A comment on the Medium version of last week’s article got to me:

I wish they’d just leave Perl static. Then we wouldn’t have to waste money retesting legacy Perl apps on the newest version every couple of years, in case new features we don’t want breaks code that’s been unchanged for years. […] Sometimes things should just be left to die gracefully.

William Smith

Programming languages, like all software, change to meet new challenges. Developers add new feature enhancements, users find bugs for them to fix, and occasional design errors need to be corrected. In Perl’s case, the Perl 5 Porters (the group of volunteers that develop and maintain Perl) have had an explicit backward compatibility and deprecation policy since 2011 that tries to protect the Perl user community from the breakage of old code while still moving the language forward. In short, they do their absolute best to minimize your testing and changes.

To that end, the Perl developers have done an amazing job presenting new syntactical features as only enabled when adding the appropriate use feature or use VERSION construct. If you do not add this code, the new syntax will not be enabled and your legacy code will not break. Incompatible changes, if there are any, are always documented in a release’s perldelta document (hint: it’s under the heading Incompatible Changes”).

Given all this, it is a monstrous thing to demand an entire volunteer community stop enhancing their platform so that your particular applications can remain static while continuing to take advantage of the support policy generously offered for recent releases. If you need an unchanging platform, don’t upgrade it—and take all the responsibility that implies, such as the backporting of security fixes beyond the three-​year support commitment offered (again, gratis) by Perl’s developers.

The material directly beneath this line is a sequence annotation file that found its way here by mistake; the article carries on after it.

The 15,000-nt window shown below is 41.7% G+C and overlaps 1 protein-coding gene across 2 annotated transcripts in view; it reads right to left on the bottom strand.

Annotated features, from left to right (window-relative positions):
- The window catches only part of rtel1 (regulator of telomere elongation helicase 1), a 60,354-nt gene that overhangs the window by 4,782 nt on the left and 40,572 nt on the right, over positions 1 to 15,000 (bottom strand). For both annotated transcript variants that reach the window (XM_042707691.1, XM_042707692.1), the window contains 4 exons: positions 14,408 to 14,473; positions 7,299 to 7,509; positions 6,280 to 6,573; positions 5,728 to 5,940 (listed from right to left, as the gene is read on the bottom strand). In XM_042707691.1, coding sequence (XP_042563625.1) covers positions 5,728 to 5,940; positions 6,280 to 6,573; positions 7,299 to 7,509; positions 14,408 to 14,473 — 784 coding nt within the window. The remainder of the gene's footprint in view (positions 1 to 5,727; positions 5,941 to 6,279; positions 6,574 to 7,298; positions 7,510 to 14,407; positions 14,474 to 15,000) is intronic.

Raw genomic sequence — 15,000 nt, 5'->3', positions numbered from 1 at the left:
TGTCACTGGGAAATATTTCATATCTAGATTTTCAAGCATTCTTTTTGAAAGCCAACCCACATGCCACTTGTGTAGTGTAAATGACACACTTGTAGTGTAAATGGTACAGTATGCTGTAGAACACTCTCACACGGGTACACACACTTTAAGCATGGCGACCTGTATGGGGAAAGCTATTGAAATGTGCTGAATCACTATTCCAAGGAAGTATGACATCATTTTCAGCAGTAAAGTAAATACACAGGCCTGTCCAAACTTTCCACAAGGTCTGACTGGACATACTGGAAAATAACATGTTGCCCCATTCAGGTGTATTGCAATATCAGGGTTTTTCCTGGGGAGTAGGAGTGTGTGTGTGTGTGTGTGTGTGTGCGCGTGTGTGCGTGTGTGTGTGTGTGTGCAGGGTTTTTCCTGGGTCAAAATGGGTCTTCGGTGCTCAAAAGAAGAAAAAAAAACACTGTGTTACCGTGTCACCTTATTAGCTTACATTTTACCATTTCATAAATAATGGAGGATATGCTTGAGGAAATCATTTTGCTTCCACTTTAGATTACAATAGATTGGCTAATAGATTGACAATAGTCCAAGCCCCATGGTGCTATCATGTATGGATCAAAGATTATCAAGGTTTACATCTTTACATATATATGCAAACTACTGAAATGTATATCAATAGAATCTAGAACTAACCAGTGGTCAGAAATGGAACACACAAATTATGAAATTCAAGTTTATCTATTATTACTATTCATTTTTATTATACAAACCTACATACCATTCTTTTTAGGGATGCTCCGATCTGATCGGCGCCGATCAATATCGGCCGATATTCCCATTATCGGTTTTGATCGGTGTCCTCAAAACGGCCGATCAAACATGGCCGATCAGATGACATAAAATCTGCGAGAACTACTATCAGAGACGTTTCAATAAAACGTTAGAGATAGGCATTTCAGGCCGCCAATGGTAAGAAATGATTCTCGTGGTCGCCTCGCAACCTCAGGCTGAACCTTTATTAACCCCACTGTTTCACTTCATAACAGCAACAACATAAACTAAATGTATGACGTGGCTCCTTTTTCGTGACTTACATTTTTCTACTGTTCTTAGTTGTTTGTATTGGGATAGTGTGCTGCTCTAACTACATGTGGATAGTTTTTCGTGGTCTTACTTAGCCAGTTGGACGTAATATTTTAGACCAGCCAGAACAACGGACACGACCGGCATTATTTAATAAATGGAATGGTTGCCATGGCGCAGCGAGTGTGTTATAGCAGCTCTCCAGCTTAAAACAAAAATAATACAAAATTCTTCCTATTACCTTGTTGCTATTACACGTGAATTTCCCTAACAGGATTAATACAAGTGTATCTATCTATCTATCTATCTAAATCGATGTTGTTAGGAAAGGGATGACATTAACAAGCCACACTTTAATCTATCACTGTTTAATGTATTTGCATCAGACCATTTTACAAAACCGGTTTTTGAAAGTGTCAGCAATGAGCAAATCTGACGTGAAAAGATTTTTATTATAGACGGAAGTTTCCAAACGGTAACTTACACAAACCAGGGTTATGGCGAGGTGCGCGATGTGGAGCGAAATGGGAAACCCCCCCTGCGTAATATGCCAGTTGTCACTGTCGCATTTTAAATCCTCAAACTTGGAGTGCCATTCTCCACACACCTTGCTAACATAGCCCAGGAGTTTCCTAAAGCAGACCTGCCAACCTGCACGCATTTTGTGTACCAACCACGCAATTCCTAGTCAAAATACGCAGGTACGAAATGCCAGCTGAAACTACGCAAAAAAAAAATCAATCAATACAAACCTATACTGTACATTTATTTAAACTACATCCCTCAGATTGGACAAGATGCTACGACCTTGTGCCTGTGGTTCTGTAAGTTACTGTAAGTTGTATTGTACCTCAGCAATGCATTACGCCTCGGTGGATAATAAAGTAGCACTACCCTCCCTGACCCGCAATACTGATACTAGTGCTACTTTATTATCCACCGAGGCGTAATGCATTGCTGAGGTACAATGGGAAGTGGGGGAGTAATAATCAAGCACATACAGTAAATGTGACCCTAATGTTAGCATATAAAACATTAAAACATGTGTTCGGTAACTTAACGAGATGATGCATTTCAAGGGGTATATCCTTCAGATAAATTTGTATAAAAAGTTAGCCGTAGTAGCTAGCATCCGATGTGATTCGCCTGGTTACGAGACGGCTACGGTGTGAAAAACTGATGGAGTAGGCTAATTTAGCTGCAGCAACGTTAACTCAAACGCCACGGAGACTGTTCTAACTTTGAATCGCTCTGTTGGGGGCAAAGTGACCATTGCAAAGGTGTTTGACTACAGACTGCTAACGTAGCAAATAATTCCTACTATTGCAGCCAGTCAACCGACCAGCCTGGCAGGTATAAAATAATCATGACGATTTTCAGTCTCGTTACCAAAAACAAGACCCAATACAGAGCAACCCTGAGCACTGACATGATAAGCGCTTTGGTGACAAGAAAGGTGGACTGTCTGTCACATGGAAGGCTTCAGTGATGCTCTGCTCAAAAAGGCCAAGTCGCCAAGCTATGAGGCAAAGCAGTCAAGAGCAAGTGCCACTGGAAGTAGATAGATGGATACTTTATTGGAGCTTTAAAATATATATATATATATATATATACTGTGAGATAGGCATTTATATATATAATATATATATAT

You have no right to demand Perl stands still and dies gracefully” any more than anyone has the right to demand that of you.

21 thoughts on “Should Perl die gracefully?

  1. […] Remem­ber that con­sis­ten­cy builds trust from your audi­ence. Make time to write reg­u­lar­ly and pub­lish posts as often as you can man­age. I set a goal to pub­lish at least once a week and have kept up this pace since Jan­u­ary of this year. You can often find new top­ics as you mon­i­tor and par­tic­i­pate in the social forums in which you’re pro­mot­ing your blog, espe­cial­ly in the com­ments. Even neg­a­tive com­ments can dri­ve new topics. […]

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